, Anti-racism protesters greet ex-Trump aide Bannon in Hong Kong, WorldNews | Travel Wire News

Anti-racism protesters greet ex-Trump aide Bannon in Hong Kong

Hong Kong/New Jersey: Activists gathered in central Hong Kong Tuesday to protest the visit of US President Donald Trump’s former top strategist Steve Bannon, chanting “Nazis are not welcome here!” as they donned cartoon Trump masks.

The protesters stood outside the harbourfront Grand Hyatt Hotel in Hong Kong where the 63-year-old was due to speak at a closed-door investors’ forum, holding a rooster-shaped cardboard cut-out capped with Trump’s hairstyle and labelled “toxic nationalist”.

Media were denied access to Bannon’s speech, hosted by CLSA, a Hong Kong-based brokerage firm owned by China’s CITIC Securities, China’s biggest investment bank.

Another banner bearing the faces of Bannon and China’s President Xi Jinping denounced racism and nationalism, with protesters accusing both of using divisive populist agendas to boost political support.

A pugnacious defender of populist and nationalist policies, Bannon was ousted from office last month as the White House was left reeling over the president’s response to a violent white supremacist rally.

He also championed trade protectionism and was seen as the driving force behind Trump’s isolationist and anti-immigrant agenda.

“Racism and bigotry have no borders. We are here in solidarity with global citizens as well as US citizens to condemn Donald Trump’s administration and Steve Bannon’s actions,” said activist Avery Ng of the Hong Kong pro-democracy party League of Social Democrats.

Sally Tang of political organisation Socialist Action questioned the sincerity of Bannon’s populist agenda.

“Bannon is inside with a lot of super-rich billionaires,” she said.

“The Chinese government and the US government are both using nationalism and (propaganda) to raise support inside their own countries,” Tang added.

Since being ousted from office Bannon has returned to the ultra-conservative news outlet Breitbart, which he headed before joining Trump’s team.

He has previously worked in Hong Kong and Shanghai.

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Christie disputes claims Bannon made about him in interview
New Jersey Gov. Chris Christie is disputing comments former White House adviser Steve Bannon made about him during an interview with CBS News.

Bannon claimed Christie was passed over for a cabinet position in the Trump administration because the Republican governor was reluctant to publicly support the then-GOP presidential candidate after the release of video showing Trump making vulgar remarks about women.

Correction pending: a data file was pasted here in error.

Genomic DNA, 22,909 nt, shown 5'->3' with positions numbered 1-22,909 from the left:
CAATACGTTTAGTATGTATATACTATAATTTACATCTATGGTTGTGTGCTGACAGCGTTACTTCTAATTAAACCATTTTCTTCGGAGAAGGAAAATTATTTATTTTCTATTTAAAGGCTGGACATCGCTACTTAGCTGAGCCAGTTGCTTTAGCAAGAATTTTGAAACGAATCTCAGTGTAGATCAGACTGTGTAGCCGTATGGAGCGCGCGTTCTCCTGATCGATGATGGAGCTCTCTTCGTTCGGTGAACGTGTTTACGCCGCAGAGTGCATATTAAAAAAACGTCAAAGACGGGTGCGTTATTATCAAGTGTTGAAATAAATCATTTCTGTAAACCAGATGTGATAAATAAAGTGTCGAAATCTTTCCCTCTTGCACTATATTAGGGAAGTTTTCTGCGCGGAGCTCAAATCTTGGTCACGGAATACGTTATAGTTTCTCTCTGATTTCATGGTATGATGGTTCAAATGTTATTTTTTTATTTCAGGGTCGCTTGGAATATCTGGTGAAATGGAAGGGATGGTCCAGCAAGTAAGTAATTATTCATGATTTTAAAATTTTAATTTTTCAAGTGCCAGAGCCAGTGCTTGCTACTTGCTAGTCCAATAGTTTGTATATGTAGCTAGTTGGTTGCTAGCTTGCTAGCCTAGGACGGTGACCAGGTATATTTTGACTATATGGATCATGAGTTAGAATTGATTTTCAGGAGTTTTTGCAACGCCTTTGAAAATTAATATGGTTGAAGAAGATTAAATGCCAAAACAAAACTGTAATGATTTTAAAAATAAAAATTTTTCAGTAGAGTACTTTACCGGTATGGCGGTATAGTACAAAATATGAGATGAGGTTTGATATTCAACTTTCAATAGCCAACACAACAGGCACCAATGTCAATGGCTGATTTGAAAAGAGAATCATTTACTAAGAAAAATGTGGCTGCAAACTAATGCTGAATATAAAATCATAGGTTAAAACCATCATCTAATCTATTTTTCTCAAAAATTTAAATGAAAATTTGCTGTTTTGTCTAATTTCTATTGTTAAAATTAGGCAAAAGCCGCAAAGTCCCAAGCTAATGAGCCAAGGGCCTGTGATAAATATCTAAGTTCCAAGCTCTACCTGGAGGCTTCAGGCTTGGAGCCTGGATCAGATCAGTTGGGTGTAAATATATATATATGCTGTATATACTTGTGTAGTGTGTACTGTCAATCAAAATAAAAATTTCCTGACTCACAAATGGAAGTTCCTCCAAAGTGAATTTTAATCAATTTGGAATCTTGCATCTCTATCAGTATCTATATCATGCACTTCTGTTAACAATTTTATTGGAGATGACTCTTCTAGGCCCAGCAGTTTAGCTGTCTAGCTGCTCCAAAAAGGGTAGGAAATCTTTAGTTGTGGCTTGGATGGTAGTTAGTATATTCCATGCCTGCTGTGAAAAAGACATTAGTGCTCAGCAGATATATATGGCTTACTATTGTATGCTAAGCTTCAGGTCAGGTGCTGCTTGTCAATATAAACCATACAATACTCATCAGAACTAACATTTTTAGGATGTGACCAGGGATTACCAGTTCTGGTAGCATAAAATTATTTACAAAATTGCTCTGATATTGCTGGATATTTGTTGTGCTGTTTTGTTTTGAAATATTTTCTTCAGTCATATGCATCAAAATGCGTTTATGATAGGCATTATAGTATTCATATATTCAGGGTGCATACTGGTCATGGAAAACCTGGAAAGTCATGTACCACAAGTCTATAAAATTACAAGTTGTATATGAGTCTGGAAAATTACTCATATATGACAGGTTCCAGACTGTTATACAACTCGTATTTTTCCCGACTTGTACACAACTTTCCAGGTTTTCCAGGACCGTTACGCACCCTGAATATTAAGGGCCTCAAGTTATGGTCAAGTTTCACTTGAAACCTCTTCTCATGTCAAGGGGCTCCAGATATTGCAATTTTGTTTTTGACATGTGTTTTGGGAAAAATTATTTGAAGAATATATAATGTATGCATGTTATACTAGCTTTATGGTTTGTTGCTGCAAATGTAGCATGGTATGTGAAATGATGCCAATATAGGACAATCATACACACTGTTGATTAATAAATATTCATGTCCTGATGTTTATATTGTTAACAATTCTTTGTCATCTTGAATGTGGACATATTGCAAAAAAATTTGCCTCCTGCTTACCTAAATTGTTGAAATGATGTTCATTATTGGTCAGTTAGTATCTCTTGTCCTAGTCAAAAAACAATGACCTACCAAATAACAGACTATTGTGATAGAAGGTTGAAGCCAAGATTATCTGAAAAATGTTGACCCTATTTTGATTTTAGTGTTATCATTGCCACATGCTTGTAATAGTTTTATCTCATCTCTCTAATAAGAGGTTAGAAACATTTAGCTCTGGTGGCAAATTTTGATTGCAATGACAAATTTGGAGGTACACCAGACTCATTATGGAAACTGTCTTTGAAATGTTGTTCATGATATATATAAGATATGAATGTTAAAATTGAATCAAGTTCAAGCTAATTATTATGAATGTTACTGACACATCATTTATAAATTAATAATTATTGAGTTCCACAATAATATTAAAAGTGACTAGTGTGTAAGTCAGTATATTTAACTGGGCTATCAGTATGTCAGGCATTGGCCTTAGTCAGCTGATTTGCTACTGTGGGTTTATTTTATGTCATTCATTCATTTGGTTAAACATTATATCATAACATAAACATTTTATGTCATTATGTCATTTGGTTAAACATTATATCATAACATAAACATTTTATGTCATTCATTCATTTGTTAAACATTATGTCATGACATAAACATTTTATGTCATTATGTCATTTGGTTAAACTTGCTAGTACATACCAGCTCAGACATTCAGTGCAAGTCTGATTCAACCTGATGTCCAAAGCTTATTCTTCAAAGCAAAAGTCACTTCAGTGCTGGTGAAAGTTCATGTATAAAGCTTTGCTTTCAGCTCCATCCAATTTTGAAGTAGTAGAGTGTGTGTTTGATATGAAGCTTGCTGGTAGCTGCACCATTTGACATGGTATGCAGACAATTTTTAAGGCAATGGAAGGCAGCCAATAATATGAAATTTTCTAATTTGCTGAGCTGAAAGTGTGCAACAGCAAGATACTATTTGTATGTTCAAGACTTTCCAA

Bannon said he discussed the issue with Christie. But Christie said Monday night that the conversations never happened, saying he didn’t need to speak with “staffers” because he was speaking directly with Trump.

Christie also said people won’t care about anything else Bannon has to say because the former adviser was “fired.”

The interview with Bannon aired Sunday on “60 Minutes.”

White House suggests ex-FBI director committed perjury

The White House renewed its attack Monday on former FBI director James Comey, justifying his controversial dismissal with suggestions that he committed perjury and leaked sensitive information.

After a top ex-aide to Donald Trump described the decision to fire Comey as a grave mistake, the White House hit back with a volley of allegations against the former lawman.

“The president was right in firing director Comey,” said spokeswoman Sarah Huckabee Sanders, claiming “new information about his conduct” had “only provided further justification” for Trump’s decision.

That new information, Sanders said, included “giving false testimony” and “leaking privileged information to journalists.”

Asked whether she was accusing the ex-FBI chief of committing perjury — which can result in a five-year prison sentence — Sanders said that was something for the Justice Department to examine.

“I’m not an attorney,” she said.

The comments came after former chief strategist Steve Bannon said firing Comey was the worst mistake in “modern political history.”

Trump’s move fuelled allegations of a cover-up of his campaign’s ties to Russia and spurred the appointment of a special prosecutor and the empanelling of a grand jury.